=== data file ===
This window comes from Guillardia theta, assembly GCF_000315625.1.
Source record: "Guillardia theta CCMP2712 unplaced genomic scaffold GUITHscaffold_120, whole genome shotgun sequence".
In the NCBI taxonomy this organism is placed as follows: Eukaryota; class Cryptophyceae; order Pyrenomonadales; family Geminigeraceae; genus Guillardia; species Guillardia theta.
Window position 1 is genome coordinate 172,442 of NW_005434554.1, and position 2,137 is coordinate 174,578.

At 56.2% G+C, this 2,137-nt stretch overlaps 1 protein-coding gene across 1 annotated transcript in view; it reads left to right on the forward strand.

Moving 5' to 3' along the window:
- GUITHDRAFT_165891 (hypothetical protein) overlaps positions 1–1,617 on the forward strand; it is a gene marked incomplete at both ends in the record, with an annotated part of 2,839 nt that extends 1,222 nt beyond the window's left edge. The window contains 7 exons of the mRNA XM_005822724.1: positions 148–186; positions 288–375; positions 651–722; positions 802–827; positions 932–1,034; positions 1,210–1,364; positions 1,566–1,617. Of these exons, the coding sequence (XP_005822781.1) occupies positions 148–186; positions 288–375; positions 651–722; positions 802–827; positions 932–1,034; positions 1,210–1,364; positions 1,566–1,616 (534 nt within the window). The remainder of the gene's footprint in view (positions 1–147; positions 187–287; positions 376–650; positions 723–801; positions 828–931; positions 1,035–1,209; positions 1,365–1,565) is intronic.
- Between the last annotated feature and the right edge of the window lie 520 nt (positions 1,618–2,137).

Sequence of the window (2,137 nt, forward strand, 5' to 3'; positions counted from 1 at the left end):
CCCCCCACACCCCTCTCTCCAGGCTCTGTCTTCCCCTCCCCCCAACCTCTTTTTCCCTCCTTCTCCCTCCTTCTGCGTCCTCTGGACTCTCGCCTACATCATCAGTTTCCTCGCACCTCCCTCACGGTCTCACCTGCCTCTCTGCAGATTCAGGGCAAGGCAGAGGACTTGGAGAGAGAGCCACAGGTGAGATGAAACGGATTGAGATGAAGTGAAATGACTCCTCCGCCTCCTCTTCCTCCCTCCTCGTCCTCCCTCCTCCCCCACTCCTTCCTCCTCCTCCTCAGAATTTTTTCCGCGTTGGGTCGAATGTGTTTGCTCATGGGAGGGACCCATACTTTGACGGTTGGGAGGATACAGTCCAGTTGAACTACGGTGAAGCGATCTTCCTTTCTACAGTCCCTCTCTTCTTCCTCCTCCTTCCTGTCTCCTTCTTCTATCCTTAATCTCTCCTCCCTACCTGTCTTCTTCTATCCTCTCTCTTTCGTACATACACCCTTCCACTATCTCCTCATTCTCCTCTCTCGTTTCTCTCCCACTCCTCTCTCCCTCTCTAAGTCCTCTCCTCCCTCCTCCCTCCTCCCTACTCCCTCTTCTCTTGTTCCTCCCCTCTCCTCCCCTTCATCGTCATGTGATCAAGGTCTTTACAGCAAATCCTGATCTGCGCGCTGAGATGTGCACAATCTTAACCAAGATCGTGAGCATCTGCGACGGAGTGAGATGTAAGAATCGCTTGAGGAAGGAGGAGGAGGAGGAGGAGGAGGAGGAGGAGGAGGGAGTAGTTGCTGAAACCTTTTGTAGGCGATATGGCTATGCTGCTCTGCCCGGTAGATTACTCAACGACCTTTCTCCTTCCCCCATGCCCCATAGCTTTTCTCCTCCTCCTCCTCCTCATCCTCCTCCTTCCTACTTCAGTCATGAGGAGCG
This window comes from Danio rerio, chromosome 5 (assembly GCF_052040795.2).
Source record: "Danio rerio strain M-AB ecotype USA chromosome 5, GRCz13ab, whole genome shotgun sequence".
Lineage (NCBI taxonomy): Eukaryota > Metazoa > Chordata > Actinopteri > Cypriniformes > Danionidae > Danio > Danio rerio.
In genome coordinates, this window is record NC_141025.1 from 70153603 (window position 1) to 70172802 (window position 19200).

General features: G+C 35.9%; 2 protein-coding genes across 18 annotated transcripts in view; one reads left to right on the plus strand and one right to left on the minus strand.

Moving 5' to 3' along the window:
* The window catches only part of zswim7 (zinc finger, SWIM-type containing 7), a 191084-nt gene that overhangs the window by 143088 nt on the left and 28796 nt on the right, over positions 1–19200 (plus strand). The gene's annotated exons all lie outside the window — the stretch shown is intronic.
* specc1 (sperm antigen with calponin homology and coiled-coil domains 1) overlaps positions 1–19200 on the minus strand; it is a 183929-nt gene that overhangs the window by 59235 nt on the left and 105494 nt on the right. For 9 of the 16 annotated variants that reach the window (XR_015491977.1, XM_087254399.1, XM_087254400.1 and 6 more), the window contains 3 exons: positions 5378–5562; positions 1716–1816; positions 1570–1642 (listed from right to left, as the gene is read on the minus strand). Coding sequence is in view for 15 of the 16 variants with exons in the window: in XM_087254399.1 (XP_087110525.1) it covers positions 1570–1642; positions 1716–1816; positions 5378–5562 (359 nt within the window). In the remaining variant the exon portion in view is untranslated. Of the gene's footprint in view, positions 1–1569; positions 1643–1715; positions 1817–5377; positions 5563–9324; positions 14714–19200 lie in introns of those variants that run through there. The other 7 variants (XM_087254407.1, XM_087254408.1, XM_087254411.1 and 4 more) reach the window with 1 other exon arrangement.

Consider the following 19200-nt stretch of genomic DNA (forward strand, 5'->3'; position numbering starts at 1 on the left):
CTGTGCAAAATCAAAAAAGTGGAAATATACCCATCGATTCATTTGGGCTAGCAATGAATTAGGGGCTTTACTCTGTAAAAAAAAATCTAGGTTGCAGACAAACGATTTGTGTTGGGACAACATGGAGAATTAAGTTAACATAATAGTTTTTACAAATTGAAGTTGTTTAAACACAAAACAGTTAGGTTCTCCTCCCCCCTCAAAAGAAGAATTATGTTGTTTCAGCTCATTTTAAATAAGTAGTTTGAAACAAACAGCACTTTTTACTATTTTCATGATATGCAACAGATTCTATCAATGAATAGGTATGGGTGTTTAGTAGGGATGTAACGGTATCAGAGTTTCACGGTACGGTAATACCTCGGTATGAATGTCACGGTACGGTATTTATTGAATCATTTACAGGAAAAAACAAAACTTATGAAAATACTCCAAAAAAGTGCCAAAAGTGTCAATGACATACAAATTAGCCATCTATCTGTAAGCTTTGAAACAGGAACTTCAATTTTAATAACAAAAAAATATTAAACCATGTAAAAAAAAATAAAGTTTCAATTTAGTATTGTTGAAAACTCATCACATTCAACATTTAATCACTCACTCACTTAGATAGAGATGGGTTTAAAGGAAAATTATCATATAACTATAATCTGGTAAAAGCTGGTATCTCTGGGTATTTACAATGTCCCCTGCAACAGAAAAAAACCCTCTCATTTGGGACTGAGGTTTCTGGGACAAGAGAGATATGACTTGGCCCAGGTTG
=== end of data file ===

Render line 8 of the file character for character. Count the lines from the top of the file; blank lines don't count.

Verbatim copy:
- Between the last annotated feature and the right edge of the window lie 520 nt (positions 1,618–2,137).